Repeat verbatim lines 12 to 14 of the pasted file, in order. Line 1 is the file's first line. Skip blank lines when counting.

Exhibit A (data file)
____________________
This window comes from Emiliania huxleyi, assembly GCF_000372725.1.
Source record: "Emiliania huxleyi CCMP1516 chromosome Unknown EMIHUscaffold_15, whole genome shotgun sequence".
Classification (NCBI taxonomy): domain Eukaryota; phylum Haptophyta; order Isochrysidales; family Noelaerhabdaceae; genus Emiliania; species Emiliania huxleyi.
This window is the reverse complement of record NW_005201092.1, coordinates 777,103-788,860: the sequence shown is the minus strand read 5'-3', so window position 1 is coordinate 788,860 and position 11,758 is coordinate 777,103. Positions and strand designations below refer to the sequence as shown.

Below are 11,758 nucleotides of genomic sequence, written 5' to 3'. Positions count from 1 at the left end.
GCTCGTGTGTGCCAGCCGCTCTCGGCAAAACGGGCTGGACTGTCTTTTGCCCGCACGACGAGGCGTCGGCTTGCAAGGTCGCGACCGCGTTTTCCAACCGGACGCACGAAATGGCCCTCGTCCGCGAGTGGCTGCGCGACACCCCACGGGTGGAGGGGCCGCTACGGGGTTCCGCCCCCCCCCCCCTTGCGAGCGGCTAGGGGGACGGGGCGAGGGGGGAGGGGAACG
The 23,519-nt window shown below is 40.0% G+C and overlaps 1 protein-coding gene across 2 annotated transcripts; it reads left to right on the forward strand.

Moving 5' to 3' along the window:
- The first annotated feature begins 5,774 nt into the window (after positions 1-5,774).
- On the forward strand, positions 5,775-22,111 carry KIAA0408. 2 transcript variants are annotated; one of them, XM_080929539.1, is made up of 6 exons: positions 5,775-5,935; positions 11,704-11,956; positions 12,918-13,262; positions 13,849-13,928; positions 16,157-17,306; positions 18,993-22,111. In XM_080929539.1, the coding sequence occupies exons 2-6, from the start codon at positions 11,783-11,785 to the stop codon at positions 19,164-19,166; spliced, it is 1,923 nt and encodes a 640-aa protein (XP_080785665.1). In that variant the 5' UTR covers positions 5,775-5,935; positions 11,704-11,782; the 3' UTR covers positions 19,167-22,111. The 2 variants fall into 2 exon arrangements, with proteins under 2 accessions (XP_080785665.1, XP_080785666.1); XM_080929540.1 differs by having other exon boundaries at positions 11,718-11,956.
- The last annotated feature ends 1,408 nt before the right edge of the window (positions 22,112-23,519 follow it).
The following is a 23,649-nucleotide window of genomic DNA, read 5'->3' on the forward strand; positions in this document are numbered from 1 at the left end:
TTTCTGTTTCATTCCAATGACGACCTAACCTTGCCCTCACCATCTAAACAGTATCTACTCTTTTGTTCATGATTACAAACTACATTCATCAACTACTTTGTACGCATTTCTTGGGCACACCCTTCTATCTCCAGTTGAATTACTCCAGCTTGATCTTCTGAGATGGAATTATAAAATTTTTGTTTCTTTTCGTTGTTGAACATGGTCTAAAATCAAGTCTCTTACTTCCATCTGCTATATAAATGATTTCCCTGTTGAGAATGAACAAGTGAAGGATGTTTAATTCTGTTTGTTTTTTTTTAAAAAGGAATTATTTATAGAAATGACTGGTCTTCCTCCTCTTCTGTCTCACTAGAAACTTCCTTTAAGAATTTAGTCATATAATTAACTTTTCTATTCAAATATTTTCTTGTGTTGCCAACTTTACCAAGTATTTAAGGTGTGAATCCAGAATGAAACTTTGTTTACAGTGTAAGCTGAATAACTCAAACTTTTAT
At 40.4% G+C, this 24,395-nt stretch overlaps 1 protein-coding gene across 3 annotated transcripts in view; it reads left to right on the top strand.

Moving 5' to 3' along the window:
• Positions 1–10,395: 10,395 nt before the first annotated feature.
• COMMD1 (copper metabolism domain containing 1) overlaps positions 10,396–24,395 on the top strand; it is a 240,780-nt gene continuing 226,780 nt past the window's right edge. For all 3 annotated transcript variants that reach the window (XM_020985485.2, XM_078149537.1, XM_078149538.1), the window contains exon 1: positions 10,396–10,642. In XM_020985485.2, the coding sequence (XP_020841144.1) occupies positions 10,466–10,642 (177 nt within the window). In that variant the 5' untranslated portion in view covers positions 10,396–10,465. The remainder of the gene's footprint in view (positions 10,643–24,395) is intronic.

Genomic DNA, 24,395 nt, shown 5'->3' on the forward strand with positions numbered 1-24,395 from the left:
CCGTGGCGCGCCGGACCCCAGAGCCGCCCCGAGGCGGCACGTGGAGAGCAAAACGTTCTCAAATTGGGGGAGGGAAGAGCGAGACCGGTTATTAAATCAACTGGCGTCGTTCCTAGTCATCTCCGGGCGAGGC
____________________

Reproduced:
The following is a 23,649-nucleotide window of genomic DNA, read 5'->3' on the forward strand; positions in this document are numbered from 1 at the left end:
TTTCTGTTTCATTCCAATGACGACCTAACCTTGCCCTCACCATCTAAACAGTATCTACTCTTTTGTTCATGATTACAAACTACATTCATCAACTACTTTGTACGCATTTCTTGGGCACACCCTTCTATCTCCAGTTGAATTACTCCAGCTTGATCTTCTGAGATGGAATTATAAAATTTTTGTTTCTTTTCGTTGTTGAACATGGTCTAAAATCAAGTCTCTTACTTCCATCTGCTATATAAATGATTTCCCTGTTGAGAATGAACAAGTGAAGGATGTTTAATTCTGTTTGTTTTTTTTTAAAAAGGAATTATTTATAGAAATGACTGGTCTTCCTCCTCTTCTGTCTCACTAGAAACTTCCTTTAAGAATTTAGTCATATAATTAACTTTTCTATTCAAATATTTTCTTGTGTTGCCAACTTTACCAAGTATTTAAGGTGTGAATCCAGAATGAAACTTTGTTTACAGTGTAAGCTGAATAACTCAAACTTTTAT
At 40.4% G+C, this 24,395-nt stretch overlaps 1 protein-coding gene across 3 annotated transcripts in view; it reads left to right on the top strand.